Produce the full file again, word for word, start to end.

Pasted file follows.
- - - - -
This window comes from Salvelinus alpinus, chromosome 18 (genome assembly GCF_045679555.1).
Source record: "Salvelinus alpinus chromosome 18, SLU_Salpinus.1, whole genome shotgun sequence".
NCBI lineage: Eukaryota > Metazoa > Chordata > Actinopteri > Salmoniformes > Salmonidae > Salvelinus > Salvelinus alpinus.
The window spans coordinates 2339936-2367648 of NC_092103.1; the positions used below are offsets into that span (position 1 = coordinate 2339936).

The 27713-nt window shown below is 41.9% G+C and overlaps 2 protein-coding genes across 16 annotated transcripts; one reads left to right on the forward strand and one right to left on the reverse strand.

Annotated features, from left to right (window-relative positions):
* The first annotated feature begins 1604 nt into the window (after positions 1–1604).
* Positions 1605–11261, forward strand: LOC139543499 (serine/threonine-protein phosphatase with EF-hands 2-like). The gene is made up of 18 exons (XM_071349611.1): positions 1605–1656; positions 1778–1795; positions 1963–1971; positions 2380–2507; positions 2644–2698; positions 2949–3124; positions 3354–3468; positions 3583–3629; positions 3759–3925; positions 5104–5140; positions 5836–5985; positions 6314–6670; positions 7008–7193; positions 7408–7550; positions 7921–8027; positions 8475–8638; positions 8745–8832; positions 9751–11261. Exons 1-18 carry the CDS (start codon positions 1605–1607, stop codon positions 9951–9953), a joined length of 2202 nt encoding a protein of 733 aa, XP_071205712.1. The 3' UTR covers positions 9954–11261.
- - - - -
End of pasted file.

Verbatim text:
This window comes from Salvelinus alpinus, chromosome 18 (genome assembly GCF_045679555.1).
Source record: "Salvelinus alpinus chromosome 18, SLU_Salpinus.1, whole genome shotgun sequence".
NCBI lineage: Eukaryota > Metazoa > Chordata > Actinopteri > Salmoniformes > Salmonidae > Salvelinus > Salvelinus alpinus.
The window spans coordinates 2339936-2367648 of NC_092103.1; the positions used below are offsets into that span (position 1 = coordinate 2339936).

The 27713-nt window shown below is 41.9% G+C and overlaps 2 protein-coding genes across 16 annotated transcripts; one reads left to right on the forward strand and one right to left on the reverse strand.

Annotated features, from left to right (window-relative positions):
* The first annotated feature begins 1604 nt into the window (after positions 1–1604).
* Positions 1605–11261, forward strand: LOC139543499 (serine/threonine-protein phosphatase with EF-hands 2-like). The gene is made up of 18 exons (XM_071349611.1): positions 1605–1656; positions 1778–1795; positions 1963–1971; positions 2380–2507; positions 2644–2698; positions 2949–3124; positions 3354–3468; positions 3583–3629; positions 3759–3925; positions 5104–5140; positions 5836–5985; positions 6314–6670; positions 7008–7193; positions 7408–7550; positions 7921–8027; positions 8475–8638; positions 8745–8832; positions 9751–11261. Exons 1-18 carry the CDS (start codon positions 1605–1607, stop codon positions 9951–9953), a joined length of 2202 nt encoding a protein of 733 aa, XP_071205712.1. The 3' UTR covers positions 9954–11261.